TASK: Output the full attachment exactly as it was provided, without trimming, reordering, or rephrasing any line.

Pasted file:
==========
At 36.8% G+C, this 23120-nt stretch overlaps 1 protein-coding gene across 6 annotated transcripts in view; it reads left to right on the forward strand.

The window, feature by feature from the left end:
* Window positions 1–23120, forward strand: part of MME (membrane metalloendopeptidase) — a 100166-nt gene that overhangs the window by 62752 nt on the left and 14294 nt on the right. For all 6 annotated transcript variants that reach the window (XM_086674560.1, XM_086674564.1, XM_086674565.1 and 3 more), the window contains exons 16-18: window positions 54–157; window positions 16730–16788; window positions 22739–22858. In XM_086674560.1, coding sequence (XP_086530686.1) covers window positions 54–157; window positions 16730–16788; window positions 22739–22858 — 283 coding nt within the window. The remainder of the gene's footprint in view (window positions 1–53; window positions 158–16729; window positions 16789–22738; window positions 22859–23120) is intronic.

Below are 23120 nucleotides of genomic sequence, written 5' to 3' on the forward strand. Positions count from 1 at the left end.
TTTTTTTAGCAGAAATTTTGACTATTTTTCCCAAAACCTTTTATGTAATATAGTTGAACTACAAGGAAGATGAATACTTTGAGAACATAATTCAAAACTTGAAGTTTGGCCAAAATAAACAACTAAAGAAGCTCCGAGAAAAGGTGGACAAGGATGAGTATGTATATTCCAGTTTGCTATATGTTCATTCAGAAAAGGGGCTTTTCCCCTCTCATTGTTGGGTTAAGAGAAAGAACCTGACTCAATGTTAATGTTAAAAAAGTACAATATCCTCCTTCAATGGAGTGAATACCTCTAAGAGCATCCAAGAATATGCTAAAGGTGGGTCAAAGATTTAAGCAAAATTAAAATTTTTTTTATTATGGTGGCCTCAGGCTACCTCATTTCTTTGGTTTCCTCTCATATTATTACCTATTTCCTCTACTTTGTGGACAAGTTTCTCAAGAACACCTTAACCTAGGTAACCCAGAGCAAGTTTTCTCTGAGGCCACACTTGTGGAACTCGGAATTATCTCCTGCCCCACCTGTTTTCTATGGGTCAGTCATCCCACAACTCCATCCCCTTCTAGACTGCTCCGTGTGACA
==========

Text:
At 36.8% G+C, this 23120-nt stretch overlaps 1 protein-coding gene across 6 annotated transcripts in view; it reads left to right on the forward strand.

The window, feature by feature from the left end:
* Window positions 1–23120, forward strand: part of MME (membrane metalloendopeptidase) — a 100166-nt gene that overhangs the window by 62752 nt on the left and 14294 nt on the right. For all 6 annotated transcript variants that reach the window (XM_086674560.1, XM_086674564.1, XM_086674565.1 and 3 more), the window contains exons 16-18: window positions 54–157; window positions 16730–16788; window positions 22739–22858. In XM_086674560.1, coding sequence (XP_086530686.1) covers window positions 54–157; window positions 16730–16788; window positions 22739–22858 — 283 coding nt within the window. The remainder of the gene's footprint in view (window positions 1–53; window positions 158–16729; window positions 16789–22738; window positions 22859–23120) is intronic.

Below are 23120 nucleotides of genomic sequence, written 5' to 3' on the forward strand. Positions count from 1 at the left end.
TTTTTTTAGCAGAAATTTTGACTATTTTTCCCAAAACCTTTTATGTAATATAGTTGAACTACAAGGAAGATGAATACTTTGAGAACATAATTCAAAACTTGAAGTTTGGCCAAAATAAACAACTAAAGAAGCTCCGAGAAAAGGTGGACAAGGATGAGTATGTATATTCCAGTTTGCTATATGTTCATTCAGAAAAGGGGCTTTTCCCCTCTCATTGTTGGGTTAAGAGAAAGAACCTGACTCAATGTTAATGTTAAAAAAGTACAATATCCTCCTTCAATGGAGTGAATACCTCTAAGAGCATCCAAGAATATGCTAAAGGTGGGTCAAAGATTTAAGCAAAATTAAAATTTTTTTTATTATGGTGGCCTCAGGCTACCTCATTTCTTTGGTTTCCTCTCATATTATTACCTATTTCCTCTACTTTGTGGACAAGTTTCTCAAGAACACCTTAACCTAGGTAACCCAGAGCAAGTTTTCTCTGAGGCCACACTTGTGGAACTCGGAATTATCTCCTGCCCCACCTGTTTTCTATGGGTCAGTCATCCCACAACTCCATCCCCTTCTAGACTGCTCCGTGTGACA